The translation world has been invaded by the concept of localization for over 20 years, yet there is still some confusion as to what it means.
To put it very simply, the concept comes from the software world and it refers to adapting software characteristics, which include language, to local markets. In the beginning, all software sold was in English because it was designed for mainframe and complex technical environments. With the arrival of personal computers, the requirement for localized (translated) software became imperative. These requirements started to grow exponentially, first with the Internet and then with the mobile phone revolution.
The localization process involves different types of professionals, such as software engineers, project managers, testers, linguists, in-country reviewers, and subject-matter experts. Even though translation represents approximately 75% of the effort in a typical localization project, it often only represents 45-55% of the total value. Unlike traditional translation projects, localization is seldom handled by a single linguist. It is a team effort, with all the complexities that entails.
Unlike Canada, in countries where there are no official language requirements, you might even have software localization projects without any translation. One example: an accounting package could be made available in Sweden in English, but the functionality and compliance requirements would have to adhere to Swedish generally accepted accounting principles and local regulations. Another example: an online retail website might localize its inventory offerings but change their shipping and currency according to the location of the visitor without translating one single word on their website. These are examples of localization projects, despite no translation being involved.
Most non-English-speaking individuals do not even notice that they are using localized versions of a software. A Japanese person sending emails via Gmail, a French Canadian creating presentations in PowerPoint, Swedes using LinkedIn for their professional network, or a Brazilian kid playing with Minecraft, all have subconsciously incorporated localization into their day-to-day activities. Billions of people use localized content every waking hour. Translators around the world complain about the lack of respect for their profession and little or no recognition for their efforts; they do not realize just how pervasive the fruit of their work is. Accountants, builders, technical writers, and countless other service providers can commiserate.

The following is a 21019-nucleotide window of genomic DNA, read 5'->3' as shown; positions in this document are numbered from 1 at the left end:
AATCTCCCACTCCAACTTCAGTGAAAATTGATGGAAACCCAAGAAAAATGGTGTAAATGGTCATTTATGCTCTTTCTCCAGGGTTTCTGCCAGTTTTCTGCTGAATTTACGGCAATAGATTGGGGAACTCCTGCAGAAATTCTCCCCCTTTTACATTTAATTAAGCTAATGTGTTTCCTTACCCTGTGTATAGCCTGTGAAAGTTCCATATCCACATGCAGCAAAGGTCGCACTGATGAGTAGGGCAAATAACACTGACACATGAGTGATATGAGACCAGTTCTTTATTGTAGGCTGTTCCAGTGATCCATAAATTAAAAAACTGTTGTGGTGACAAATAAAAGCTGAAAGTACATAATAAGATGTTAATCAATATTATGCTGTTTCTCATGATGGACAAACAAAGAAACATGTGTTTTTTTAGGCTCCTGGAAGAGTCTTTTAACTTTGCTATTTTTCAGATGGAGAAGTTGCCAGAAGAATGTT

The main change to localization in recent years is not the adoption of machine translation but the increased requirement for speed in the delivery of translations for localization projects. This is because software development has adopted a process called ‘agile development,’ which delivers small but frequent updates to software packages. Localization now has to follow the same process as the development work in as many as 150 languages at the same time. And this is not just once or twice in a product’s lifecycle; it is an on-going process. Today we talk about continuous localization instead of localization projects.
In this new environment, concepts like volume, context, and minimum fees vanish, while notions like increased productivity, capability, availability, and fast turn-around time take precedence.
Localization is not for everyone! Just as medical translation requires expertise, literary translation requires advanced writing skills, marketing translation requires creativity – software localization requires intimacy with tools and flexibility. While traditional translation projects might put you in contact with final buyers and decision-makers, localization projects will be intermediated by language service providers, which means that the translator has virtually no control over what happens to the product of his or her work.
But smile – continuous localization means that there is a continuous demand for our work!
|Anne-Marie Colliander Lind is a recognized force in the global language industry landscape. She has spent the last 25 years helping multinational organizations solve their language issues – holding executive positions at leading service, technology, and market research companies. With experience at companies such as Interverbum, TRADOS Scandinavia, Semantix, Common Sense Advisory, and LocWorld, Anne-Marie has an insight into all aspects of the translation and localization industry.|